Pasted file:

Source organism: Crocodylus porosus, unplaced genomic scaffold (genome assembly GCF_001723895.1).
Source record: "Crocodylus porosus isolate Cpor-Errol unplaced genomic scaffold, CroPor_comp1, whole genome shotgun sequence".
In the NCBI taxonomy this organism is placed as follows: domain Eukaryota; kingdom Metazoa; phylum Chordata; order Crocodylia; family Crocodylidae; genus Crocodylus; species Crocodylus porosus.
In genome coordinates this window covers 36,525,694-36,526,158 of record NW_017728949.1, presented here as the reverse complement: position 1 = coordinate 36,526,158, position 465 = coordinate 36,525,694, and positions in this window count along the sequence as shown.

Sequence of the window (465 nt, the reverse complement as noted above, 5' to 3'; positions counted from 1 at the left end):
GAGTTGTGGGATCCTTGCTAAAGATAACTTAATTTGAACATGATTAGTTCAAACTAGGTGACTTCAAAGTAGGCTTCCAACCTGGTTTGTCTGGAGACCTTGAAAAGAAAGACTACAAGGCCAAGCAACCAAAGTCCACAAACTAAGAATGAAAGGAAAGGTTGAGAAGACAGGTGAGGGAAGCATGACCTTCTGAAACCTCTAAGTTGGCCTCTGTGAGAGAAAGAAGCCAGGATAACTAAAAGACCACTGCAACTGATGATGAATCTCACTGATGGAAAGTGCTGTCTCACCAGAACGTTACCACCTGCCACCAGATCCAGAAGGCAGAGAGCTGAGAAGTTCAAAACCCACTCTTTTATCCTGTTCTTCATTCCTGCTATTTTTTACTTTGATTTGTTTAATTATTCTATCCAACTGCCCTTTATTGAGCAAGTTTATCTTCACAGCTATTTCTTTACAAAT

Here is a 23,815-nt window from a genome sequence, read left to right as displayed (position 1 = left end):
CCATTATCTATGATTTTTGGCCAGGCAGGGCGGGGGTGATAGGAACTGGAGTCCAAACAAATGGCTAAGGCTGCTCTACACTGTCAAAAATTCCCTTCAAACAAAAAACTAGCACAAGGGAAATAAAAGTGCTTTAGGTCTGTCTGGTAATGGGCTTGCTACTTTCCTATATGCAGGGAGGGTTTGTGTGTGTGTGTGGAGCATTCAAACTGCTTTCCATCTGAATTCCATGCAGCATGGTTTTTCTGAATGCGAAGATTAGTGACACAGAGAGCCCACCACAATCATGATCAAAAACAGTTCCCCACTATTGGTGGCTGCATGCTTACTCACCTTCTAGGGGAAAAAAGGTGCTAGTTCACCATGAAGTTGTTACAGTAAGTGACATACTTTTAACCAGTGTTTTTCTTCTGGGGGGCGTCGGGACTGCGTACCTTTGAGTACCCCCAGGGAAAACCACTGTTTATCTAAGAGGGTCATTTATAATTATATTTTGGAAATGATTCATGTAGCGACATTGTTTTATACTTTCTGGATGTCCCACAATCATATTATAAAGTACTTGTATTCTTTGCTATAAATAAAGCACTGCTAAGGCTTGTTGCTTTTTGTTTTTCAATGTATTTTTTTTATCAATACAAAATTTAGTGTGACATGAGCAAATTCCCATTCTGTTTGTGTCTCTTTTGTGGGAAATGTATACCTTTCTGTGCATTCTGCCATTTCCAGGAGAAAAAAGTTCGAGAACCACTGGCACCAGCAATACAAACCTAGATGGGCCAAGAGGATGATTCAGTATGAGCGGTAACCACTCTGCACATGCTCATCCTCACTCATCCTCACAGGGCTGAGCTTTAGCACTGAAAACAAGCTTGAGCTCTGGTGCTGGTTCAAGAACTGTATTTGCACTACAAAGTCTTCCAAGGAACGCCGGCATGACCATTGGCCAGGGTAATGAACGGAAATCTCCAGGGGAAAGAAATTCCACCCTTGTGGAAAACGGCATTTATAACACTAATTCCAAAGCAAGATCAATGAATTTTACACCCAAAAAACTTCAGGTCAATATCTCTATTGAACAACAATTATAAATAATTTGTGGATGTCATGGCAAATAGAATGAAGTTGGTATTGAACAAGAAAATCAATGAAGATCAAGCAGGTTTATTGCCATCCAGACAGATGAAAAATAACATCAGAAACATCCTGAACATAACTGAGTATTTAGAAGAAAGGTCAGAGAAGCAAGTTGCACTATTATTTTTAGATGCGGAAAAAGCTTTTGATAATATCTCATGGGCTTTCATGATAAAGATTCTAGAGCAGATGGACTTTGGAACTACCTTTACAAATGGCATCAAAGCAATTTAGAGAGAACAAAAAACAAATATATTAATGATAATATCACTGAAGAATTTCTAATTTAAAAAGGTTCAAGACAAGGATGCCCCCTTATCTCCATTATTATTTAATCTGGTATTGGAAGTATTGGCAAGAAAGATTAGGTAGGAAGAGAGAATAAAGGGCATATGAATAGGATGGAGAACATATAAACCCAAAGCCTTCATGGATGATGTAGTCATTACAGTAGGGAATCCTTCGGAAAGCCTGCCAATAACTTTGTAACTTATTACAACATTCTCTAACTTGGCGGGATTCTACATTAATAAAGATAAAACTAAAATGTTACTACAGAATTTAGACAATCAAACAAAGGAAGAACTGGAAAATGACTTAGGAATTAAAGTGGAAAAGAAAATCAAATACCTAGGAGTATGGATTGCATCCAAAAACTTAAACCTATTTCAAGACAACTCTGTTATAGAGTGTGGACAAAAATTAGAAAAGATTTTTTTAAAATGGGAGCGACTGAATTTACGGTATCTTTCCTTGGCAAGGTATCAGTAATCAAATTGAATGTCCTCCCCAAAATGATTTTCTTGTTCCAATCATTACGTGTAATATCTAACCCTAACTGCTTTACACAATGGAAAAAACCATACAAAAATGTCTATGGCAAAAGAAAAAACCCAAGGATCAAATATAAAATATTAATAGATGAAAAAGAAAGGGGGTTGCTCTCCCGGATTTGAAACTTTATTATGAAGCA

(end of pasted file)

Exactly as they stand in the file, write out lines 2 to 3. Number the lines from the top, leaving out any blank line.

Source record: "Crocodylus porosus isolate Cpor-Errol unplaced genomic scaffold, CroPor_comp1, whole genome shotgun sequence".
In the NCBI taxonomy this organism is placed as follows: domain Eukaryota; kingdom Metazoa; phylum Chordata; order Crocodylia; family Crocodylidae; genus Crocodylus; species Crocodylus porosus.